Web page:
Indonesia's Emerging Artists in the SpotlightArt & Culture
Get to know who’s who among Indonesia’s emerging artists by attending Cultural Experience, a fine art exhibition that takes place at South Jakarta’s Arjuna Café, from 10 February to 10 March. The exhibition is delivered by Jakarta Illustration Visual Art (JIVA), an independent art organization, and curated by Frigidanto Agung, one of the country’s top art curators.
On display are 19 works of art by 12 talented local painters, which include JIVA manager Ghanyleo (Ghany), Ponk-Q Hary Purnomo, Edy Kuken, Afianto and Ulil Gama. The exhibition is both a reflection of the artists’ thoughts and a unified mission to use art to minimize heightened political tension.
“Look at the regional election in Jakarta with all the turbulence and chaos it has caused even before the election itself takes place. That’s also responsible for this situation. We believe that unlike politics, which divides people, culture can actually bring people together,” Ghany told NOW! Jakarta at the event’s official opening.
“Cultural Experience is our third exhibition and it’s actually a follow-up from the previous exhibition in 2016 entitled Legenda Nusantara (Indigenous Legends), which was held at KOI Gallery, Kemang, South Jakarta. Legenda Nusantara was inspired by the fact that many of us are not familiar with our own folklores and legends. This was something I noticed during my study at the university. My friends back then didn’t know much about those tales. I don’t want our folklores to disappear. They need to be preserved.”
Although initially reserved for Jakarta-based painters, JIVA later decided to embrace promising artists from cities across Java, Bali, even Sulawesi.
“Each artist gets to display one or two paintings but in the case of Munte, who is relatively new in the Indonesian art scene, he’s allowed to display as many as six paintings in order to help him get more recognition. However, due to limited space, we can only display a total of 19 paintings,” said the 24-year-old artist.
The paintings displayed at Cultural Experience convey a wide array of profound impressions of Indonesian cultural heritage and natural beauty. Take a look at Ghany’s Zamrud Khatulistiwa (Emerald of Equator), which portrays a green-dominated hidden tropical jungle and waterfalls with a big Buddha statue in the back and a Sumatran elephant. Hendrikus David Arie’s Baratayudha War comes in the form of a black-and-white picture sketched with pens on a large piece of paper, depicting the gory violence of the ancient legendary war. Meanwhile, Akbar Linggaprana’s Bedhaya Arjuna Wiwaha presents the grace of four traditional Javanese dancers dancing in the dark.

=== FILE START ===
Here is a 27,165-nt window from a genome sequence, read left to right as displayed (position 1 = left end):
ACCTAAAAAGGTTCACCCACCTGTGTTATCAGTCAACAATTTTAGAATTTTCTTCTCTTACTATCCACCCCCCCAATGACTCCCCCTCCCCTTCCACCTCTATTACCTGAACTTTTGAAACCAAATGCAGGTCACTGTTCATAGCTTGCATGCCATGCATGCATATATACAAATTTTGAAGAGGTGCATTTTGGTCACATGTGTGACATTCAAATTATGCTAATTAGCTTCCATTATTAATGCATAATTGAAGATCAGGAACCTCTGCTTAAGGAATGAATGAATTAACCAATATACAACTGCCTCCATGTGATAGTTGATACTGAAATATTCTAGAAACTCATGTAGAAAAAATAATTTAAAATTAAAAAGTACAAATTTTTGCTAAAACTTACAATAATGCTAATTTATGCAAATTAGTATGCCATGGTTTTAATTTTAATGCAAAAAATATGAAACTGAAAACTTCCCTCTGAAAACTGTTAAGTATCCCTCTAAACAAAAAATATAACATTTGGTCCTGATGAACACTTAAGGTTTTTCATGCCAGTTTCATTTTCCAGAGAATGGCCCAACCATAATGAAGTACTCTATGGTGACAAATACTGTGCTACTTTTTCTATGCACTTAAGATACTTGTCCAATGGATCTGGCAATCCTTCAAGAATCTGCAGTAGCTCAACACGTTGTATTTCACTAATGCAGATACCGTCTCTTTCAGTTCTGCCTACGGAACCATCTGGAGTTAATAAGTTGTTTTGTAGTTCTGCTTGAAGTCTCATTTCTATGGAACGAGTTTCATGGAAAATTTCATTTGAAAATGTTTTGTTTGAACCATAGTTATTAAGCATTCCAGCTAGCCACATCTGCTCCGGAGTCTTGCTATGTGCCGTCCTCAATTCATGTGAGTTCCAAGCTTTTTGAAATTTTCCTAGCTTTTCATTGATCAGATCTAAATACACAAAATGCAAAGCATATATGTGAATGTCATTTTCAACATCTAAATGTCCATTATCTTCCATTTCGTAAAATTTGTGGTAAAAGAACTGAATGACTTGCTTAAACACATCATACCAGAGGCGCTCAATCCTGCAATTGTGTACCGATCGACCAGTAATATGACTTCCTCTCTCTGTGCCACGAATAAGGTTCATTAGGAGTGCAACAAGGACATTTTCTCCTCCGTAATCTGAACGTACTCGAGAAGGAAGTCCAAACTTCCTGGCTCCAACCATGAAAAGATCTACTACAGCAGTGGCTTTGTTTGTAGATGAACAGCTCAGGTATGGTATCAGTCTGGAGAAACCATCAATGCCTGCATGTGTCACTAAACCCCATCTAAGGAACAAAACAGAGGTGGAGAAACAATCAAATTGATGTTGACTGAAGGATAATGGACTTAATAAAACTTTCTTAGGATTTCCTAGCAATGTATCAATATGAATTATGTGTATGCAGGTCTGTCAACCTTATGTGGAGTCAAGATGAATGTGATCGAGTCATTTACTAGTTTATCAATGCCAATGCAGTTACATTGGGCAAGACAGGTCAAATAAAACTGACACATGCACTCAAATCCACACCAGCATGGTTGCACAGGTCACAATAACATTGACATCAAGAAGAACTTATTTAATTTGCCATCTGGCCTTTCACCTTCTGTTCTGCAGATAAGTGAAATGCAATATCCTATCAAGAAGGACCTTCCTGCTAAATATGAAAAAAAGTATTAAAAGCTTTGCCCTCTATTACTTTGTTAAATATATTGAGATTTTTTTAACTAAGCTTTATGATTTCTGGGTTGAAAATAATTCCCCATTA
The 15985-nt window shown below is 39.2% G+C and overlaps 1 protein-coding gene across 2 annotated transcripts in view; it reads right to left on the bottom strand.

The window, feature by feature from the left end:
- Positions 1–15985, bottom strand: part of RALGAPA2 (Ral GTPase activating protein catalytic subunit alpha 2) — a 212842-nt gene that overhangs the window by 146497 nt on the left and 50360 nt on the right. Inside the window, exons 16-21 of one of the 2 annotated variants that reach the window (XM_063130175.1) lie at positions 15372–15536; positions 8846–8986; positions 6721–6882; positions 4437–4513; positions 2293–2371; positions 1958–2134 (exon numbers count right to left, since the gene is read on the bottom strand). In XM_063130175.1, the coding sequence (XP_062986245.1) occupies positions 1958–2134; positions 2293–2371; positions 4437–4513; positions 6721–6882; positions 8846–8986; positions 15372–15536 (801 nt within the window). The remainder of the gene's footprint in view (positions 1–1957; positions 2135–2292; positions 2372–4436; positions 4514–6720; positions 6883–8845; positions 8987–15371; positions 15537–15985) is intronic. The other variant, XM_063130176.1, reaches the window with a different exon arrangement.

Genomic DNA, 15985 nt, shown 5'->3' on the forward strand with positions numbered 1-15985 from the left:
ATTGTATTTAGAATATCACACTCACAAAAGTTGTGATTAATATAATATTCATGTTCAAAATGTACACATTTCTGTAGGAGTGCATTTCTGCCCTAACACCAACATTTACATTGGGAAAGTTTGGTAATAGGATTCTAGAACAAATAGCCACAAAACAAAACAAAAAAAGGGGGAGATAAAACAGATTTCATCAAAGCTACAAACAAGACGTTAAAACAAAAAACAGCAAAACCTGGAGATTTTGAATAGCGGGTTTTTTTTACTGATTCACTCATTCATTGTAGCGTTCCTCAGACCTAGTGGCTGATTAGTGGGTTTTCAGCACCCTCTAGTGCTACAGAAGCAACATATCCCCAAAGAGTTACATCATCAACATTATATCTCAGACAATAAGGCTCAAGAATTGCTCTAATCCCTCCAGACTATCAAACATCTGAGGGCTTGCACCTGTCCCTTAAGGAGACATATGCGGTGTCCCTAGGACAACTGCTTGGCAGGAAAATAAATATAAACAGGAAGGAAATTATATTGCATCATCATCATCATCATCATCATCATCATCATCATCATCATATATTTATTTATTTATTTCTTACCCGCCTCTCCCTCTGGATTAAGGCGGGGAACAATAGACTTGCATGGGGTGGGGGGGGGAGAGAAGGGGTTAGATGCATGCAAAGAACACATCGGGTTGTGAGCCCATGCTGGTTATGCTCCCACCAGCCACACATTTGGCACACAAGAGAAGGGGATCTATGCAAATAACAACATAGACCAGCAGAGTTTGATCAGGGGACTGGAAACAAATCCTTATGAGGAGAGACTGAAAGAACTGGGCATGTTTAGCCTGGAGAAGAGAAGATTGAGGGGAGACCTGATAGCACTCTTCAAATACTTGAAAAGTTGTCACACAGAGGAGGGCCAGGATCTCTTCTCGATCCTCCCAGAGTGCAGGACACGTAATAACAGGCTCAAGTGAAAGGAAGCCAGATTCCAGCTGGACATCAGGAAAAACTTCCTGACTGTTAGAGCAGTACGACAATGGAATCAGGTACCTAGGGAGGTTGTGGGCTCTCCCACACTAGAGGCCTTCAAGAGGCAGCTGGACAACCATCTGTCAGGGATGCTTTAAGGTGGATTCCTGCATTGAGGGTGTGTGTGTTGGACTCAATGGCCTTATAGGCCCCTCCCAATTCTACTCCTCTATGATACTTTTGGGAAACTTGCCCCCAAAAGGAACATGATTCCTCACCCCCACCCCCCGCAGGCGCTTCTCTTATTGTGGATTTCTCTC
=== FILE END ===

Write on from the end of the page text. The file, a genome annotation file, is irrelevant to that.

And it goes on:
Some of the showstoppers are paintings by Majene-born Syis Paindow called Apsara Fantasy (Miss Paradise) and Apsara Fantasy 2 (Expecting Arjuna Jr.) – both of which present a surreal blend of Borobudur relief and human body. Apsara Fantasy shows a lady holding a bouquet of flowers, with parts of her body (head to shoulders and waist down) depicted as detailed carved relief stone.
In Apsara Fantasy 2, we see a pregnant goddess holding her stomach and a vague shadow of baby Arjuna inside her womb. Just like the first painting, parts of the goddess’ body are also pictured as detailed carved relief stone while the rest is “made of” human flesh.
“To give this [second] painting a modern twist, I added a piercing on her belly button,” Syis chuckled. “Borobudur Temple has inspired me and I like mixing its relief and human beings because it’s like combining the past with the present.”
The selection process took up to three weeks. It was a process that sought to match the quality and style of work with the standards imposed by JIVA. Throughout the process, the curator admitted to trying to get into the minds of the artists to understand the way they think.
“I call this process a ‘picnic’ because artists always take the time to have a picnic with their minds, thoughts and imagination about what to paint. Only when they have found the perfect idea, will they start working on their painting,” Frigidanto explained.
JIVA was established in January 2015 and started to gain recognition within one year of its operation. Its inaugural art exhibition was entitled Time & Memory, held in January 2016 at Kafein Barresca Café in South Jakarta. The second exhibition, Legenda Nusantara, followed several months later. The organization is committed to guarding the authenticity of local art. It also plans to consistently stage at least one art exhibition every year.